Putting trademarks in context
A trademark is a word, symbol, or design used to distinguish products or services from those of marketplace competitors.1 Trademarks often represent novelty, are used in advertising, and are often associated with new products. Consequently, the number of new trademarks in a given year is an indicator of product and marketing innovations. Trademarks per million population is a useful indicator of innovation because it benchmarks services sector innovations and non-technological innovations not captured by data on patents.
While trademarks have no substantive form, they do represent huge potential for financial value—trademarks have the power to attract consumers because they are often seen as a symbol of quality assurance. As a forthcoming Conference Board of Canada paper on intellectual property describes: “Consumers come to identify and trust the trademarks of organizations to which they want to give their business, and often associate a company’s trademarks with the company’s reputation or the quality of its goods and services.”2
Counting cross-border trademarks—that is, trademarks commercialized abroad—addresses domestic bias and enables us to compare trademark counts across countries.3 Dividing them by population adjusts for country size.
Where does Canada sit in relation to its peers?
Canada ranks 15th and scores a “D” grade on the trademarks indicator—only Japan performs worse. In 2007–09, Canada’s had 32.5 cross-border trademarks per million people. Six of the sixteen comparator countries had at least twice Canada’s share of trademarks per population, and in some cases much higher.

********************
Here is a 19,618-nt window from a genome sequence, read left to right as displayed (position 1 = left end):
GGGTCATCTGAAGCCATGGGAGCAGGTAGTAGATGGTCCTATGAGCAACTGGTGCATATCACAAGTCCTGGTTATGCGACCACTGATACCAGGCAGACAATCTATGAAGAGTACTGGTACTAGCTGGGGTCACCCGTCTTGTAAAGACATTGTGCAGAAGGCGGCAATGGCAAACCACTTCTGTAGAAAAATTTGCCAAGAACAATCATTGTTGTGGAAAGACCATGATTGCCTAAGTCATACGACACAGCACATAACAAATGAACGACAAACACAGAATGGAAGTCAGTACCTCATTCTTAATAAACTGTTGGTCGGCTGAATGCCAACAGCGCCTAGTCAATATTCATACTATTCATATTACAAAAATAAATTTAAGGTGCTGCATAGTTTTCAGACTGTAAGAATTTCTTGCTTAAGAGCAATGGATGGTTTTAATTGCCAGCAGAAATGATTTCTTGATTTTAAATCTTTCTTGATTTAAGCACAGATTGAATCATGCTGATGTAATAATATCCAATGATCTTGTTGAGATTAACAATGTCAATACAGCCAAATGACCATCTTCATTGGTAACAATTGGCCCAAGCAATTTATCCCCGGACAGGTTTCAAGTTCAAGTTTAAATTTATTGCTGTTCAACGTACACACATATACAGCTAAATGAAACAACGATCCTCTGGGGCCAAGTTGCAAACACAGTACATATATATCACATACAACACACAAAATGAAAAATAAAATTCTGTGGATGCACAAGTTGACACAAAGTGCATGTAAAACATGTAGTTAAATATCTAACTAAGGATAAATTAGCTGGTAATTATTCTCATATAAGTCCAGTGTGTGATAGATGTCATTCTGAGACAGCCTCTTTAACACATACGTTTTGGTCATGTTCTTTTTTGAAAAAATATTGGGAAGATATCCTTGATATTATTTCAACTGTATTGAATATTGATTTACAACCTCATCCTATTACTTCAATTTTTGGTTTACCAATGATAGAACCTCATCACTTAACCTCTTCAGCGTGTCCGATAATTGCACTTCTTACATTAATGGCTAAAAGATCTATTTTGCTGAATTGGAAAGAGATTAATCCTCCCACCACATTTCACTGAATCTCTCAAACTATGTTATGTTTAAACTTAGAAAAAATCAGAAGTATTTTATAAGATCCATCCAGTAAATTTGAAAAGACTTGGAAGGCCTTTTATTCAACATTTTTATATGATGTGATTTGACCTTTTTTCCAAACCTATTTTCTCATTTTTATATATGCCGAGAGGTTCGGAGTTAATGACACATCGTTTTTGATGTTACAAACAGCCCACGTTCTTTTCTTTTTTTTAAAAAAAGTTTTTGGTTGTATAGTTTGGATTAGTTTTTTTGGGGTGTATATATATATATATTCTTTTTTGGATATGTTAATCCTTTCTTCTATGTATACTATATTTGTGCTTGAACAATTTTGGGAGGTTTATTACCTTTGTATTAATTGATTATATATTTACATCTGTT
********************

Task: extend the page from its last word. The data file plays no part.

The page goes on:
With 314 trademarks per million people, Switzerland ranks first and is the only country to score an “A” grade on this indicator. Denmark is a distant second with 84. The United States, which filed the greatest number of trademarks in absolute terms in 2007–09, ranks seventh on this indicator, with 59 trademarks per million people.
Canada’s low ranking shows that Canadian companies are not taking advantage of opportunities to exploit their reputations at home and expand internationally. With strong capabilities in areas like biotechnology and information and communications technology, as well as its strength in the financial services sector, Canada should be well poised to succeed in a world that’s increasingly driven by knowledge and innovation.
Where does Canada rank among the top global brands?